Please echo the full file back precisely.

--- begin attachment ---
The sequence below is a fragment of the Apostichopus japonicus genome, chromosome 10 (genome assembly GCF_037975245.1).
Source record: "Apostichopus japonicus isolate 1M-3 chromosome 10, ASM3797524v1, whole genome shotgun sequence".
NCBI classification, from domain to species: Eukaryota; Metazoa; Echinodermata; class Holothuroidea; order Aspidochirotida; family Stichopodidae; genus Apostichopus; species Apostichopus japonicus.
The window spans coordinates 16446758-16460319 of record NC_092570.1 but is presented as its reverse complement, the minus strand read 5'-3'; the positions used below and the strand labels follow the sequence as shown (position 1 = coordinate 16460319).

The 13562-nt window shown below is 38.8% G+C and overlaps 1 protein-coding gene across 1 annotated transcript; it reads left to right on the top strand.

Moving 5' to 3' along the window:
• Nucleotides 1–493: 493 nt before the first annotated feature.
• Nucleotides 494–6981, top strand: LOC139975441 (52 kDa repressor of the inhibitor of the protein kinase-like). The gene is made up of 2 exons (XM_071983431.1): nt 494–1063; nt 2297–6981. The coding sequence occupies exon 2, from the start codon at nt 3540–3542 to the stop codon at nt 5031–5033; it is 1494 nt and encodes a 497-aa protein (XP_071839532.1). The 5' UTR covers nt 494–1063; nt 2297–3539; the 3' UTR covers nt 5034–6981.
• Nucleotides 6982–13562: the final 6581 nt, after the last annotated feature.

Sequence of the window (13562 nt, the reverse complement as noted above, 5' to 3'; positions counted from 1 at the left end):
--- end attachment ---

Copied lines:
The sequence below is a fragment of the Apostichopus japonicus genome, chromosome 10 (genome assembly GCF_037975245.1).
Source record: "Apostichopus japonicus isolate 1M-3 chromosome 10, ASM3797524v1, whole genome shotgun sequence".
NCBI classification, from domain to species: Eukaryota; Metazoa; Echinodermata; class Holothuroidea; order Aspidochirotida; family Stichopodidae; genus Apostichopus; species Apostichopus japonicus.
The window spans coordinates 16446758-16460319 of record NC_092570.1 but is presented as its reverse complement, the minus strand read 5'-3'; the positions used below and the strand labels follow the sequence as shown (position 1 = coordinate 16460319).

The 13562-nt window shown below is 38.8% G+C and overlaps 1 protein-coding gene across 1 annotated transcript; it reads left to right on the top strand.

Moving 5' to 3' along the window:
• Nucleotides 1–493: 493 nt before the first annotated feature.
• Nucleotides 494–6981, top strand: LOC139975441 (52 kDa repressor of the inhibitor of the protein kinase-like). The gene is made up of 2 exons (XM_071983431.1): nt 494–1063; nt 2297–6981. The coding sequence occupies exon 2, from the start codon at nt 3540–3542 to the stop codon at nt 5031–5033; it is 1494 nt and encodes a 497-aa protein (XP_071839532.1). The 5' UTR covers nt 494–1063; nt 2297–3539; the 3' UTR covers nt 5034–6981.
• Nucleotides 6982–13562: the final 6581 nt, after the last annotated feature.

Sequence of the window (13562 nt, the reverse complement as noted above, 5' to 3'; positions counted from 1 at the left end):